Dad of Divas' Reviews: What Moms Think: The Working Mother Report

Wednesday, October 20, 2010

What Moms Think: The Working Mother Report

American families are undergoing a sea change as we rethink who works, who stays home to care for the kids and why we work. This reexamination of how we live comes at a time when women make up more than half of the people on American payrolls for the first time in our history, with moms the primary breadwinner in almost 40 percent of all families.
To understand how working moms see their shifting roles and how others see them, Working Mother magazine surveyed more than 4,600 people across the country, including working moms, stay-at-home moms, working dads and singles in the workplace. Among our findings: whether making $20,000 or $200,000, moms who view their jobs as a career—rather than just a paycheck—are more satisfied and feel more positive at work and at home. “What Moms Think: The Working Mother Report” offers surprising insights into the perceptions of both sexes. 
“I meet women all the time who think of their jobs as careers, and it doesn’t matter if they’re answering phones in a call center or running a company,” said Carol Evans, President, Working Mother Media. “This research reveals that women who embrace the long-term commitment that a career implies feel more satisfied and positive about every marker that we measured, including being ‘in balance.’ These findings have huge implications for women and the companies who rely on them.”
Among our top findings:
  • Moms who view their work as a career are happier in all aspects the survey measured—with their marriage, kids, friendships, salary, respect they command and choice to work—than women who work primarily for a paycheck;
  • Male managers are big supporters of working moms in the workplace;
  • Though moms value flex as a key benefit, men are more likely than women to have jobs that allow for flexibility;
  • Both men and women feel a deep ambivalence when wives out-earn their husbands.
What contributes to a woman labeling her work as a career versus a paycheck? It’s not her salary. According to The Working Mother Report, women feel they have a career when they:
  • Have opportunities to develop skills and advance;
  • Feel supported and respected;
  • Believe their work fulfills a higher purpose than simply making money.
“The most exciting aspect of The Working Mother Report is how actionable this is,” Evans said. “Women can examine their attitudes and shift toward careerist thinking. Companies can support women in viewing their jobs as careers with training and advancement programs.”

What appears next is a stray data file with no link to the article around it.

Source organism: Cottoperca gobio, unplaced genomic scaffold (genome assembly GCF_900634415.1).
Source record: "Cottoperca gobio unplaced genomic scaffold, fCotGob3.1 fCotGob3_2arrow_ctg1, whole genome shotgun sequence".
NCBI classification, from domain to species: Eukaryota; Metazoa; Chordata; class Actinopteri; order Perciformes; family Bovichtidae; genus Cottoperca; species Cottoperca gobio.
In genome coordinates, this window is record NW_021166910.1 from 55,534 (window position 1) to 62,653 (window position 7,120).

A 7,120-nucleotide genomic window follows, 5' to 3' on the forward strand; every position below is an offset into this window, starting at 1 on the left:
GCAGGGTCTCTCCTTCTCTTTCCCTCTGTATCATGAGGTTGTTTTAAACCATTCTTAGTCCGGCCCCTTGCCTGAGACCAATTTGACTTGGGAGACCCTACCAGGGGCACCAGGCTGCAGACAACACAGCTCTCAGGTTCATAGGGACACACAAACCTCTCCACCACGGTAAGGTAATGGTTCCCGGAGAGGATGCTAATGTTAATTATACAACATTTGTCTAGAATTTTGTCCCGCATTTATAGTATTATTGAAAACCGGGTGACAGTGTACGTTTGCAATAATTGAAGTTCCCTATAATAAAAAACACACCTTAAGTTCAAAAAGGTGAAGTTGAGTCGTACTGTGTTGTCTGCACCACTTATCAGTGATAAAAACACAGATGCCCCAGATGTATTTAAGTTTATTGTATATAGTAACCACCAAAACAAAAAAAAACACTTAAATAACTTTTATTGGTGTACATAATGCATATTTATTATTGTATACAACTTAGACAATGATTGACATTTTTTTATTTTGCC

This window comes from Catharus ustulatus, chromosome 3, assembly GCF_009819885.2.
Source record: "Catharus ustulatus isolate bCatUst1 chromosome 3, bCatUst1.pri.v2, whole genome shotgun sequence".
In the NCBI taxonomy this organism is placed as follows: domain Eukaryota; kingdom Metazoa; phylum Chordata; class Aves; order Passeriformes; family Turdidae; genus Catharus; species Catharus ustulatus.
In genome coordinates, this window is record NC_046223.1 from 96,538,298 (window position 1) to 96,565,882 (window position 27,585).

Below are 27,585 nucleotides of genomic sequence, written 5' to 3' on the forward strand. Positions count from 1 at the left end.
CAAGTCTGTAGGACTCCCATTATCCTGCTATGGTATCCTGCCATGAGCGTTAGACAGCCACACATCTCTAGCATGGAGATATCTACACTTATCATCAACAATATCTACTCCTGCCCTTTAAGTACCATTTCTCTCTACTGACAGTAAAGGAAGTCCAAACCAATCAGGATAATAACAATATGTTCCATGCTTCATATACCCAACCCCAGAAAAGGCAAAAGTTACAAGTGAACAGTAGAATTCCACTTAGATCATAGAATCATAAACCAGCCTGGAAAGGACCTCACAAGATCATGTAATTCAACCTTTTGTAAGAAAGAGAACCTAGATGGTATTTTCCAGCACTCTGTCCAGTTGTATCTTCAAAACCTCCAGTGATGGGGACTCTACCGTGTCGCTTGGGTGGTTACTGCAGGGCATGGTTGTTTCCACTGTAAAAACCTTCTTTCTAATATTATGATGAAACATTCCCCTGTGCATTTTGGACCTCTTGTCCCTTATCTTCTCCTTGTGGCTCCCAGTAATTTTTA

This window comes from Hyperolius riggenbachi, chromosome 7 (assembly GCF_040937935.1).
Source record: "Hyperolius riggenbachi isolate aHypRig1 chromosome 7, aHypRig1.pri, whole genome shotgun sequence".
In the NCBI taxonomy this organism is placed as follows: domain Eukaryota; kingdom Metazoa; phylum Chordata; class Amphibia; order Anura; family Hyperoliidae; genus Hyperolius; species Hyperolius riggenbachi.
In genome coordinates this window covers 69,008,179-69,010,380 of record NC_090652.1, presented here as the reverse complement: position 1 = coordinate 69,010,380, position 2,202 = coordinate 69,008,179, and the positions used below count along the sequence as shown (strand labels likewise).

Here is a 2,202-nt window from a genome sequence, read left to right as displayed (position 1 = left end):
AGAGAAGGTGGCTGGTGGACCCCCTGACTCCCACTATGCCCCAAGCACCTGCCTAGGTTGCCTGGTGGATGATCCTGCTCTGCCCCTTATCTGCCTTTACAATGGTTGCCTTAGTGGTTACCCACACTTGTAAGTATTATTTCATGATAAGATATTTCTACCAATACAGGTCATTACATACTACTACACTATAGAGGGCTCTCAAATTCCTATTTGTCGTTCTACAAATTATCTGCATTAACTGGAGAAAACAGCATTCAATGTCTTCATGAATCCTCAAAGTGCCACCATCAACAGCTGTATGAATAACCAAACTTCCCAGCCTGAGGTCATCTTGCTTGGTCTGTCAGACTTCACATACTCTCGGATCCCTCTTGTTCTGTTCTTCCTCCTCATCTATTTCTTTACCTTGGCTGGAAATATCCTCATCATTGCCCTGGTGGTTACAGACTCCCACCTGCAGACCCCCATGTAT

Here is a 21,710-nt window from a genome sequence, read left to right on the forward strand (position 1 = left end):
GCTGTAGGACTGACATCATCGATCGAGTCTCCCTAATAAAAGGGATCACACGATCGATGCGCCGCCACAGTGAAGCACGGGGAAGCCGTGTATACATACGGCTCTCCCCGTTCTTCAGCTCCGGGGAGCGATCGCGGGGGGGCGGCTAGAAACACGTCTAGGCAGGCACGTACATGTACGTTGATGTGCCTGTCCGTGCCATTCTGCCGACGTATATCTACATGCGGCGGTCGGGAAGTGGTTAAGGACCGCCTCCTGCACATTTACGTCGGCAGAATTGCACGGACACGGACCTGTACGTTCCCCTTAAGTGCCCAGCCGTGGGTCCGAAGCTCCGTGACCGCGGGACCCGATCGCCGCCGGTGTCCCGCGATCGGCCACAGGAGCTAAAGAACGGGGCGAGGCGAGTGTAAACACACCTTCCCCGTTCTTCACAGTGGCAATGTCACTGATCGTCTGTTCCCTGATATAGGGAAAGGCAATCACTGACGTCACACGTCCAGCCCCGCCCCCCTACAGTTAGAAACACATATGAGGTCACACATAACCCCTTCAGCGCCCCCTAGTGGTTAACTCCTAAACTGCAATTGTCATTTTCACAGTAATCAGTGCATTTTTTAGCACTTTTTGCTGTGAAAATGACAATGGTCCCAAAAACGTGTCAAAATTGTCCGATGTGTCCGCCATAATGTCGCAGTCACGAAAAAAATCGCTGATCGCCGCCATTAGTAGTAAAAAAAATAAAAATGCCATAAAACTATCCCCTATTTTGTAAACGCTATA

The Working Mother Report coincides with the 25th anniversary of Working Mother 100 Best Companies. It was sponsored by three of the Working Mother 100 Best Companies—Ernst & Young, IBM and Procter & Gamble.
The Importance of a “Career”
Women who identify themselves as having a career are more likely than those who self-identify as working primarily for a paycheck to say that:
  • Their life is ‘in balance’; they are healthy and fulfilled;
  • They are supported in work responsibilities and respected at home;
  • Their spouses contribute more to caring for children and to at-home tasks;
  • Their work fulfills a higher or more meaningful purpose than ‘just making money.’
How Male Managers View Working Moms
The Working Mother Report reveals that male managers view working mothers highly favorably, seeing them in a better light than do working fathers and men without children. Male managers say that working moms are likely to:
  • Take on additional work;
  • Be committed to career advancement;
  • Travel for work;
  • Take stretch assignments;
  • Relocate.
“Male managers—regardless of whether they have kids themselves—are strong allies of working moms. They see how dedicated these women are to their careers,” said Suzanne Riss, Editor in Chief, Working Mother magazine. “Managers praise working moms for the quality of their work, their interest in advancing, and their willingness to take on extra work.”
Flexibility: Not Just for Working Moms Anymore
The moms surveyed said that a flexible schedule is trumped only by stability and security when they look for a new job. Yet The Working Mother Report revealed that men are more likely to have jobs that allow for flexibility, more likely to use flex without fear of retribution, and that they feel they can take time off when necessary.